Colo by itself is usually a bare-bones service. You must still manage your system to ensure it's running properly and perform all the usual routine tasks such as backups, updates, re-configurations and monitoring. Most of these tasks can be done remotely, but occasionally, you will need to visit the data center in person.

For many people, some or all of these tasks are just too much to handle. The question to ask here is "how much do you really want to worry about your systems?" Many data centers also provide a variety of services to help you manage and monitor them. They can perform all of the day-to-day tasks necessary to keep your systems running properly, including monitoring them to make sure they are operable and tending to them in case of problems. Providers mix and match these services differently, but, in general, you can usually find a plan that will fit your needs.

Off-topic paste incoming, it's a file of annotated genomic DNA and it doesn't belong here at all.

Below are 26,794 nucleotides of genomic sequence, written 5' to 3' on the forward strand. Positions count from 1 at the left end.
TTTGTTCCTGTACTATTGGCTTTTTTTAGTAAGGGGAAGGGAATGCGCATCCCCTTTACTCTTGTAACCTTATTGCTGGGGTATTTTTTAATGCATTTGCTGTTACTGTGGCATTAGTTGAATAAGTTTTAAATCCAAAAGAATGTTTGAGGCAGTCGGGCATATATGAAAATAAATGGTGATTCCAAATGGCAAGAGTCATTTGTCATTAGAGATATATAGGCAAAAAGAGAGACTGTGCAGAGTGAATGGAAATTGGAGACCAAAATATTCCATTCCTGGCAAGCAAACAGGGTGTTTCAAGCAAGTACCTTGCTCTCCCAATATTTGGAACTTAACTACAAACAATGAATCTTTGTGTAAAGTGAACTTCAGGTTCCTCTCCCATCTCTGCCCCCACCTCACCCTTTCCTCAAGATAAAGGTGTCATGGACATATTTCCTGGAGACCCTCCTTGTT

How do you choose a data center provider? According to Yuka Nagashima, president of local data center provider (and ISP) LavaNet, "There are three main components to an ideal data center partner; 1) technical qualifications, 2) availability of qualified professional expertise, and 3) a fair, reasonable price."

Of course, for many organizations, the bottom line is, well, the bottom line. But remember, as with just about everything else in this world, you get what you pay for.

John Agsalud is president of ISDI Technologies, Inc., a Honolulu-based IT consultancy, specializing in software development, systems integration, and outsourcing. He can be reached at or by calling 944-8742.

To participate in the Think Inc. discussion, e-mail your comments to; fax them to 529-4750; or mail them to Think Inc., Honolulu Star-Bulletin, 7 Waterfront Plaza, Suite 210, 500 Ala Moana, Honolulu, Hawaii 96813. Anonymous submissions will be discarded.


E-mail to Business Editor


Text Site Directory:
[News] [Business] [Features] [Sports] [Editorial] [Do It Electric!]
[Classified Ads] [Search] [Subscribe] [Info] [Letter to Editor]
© 2004 Honolulu Star-Bulletin --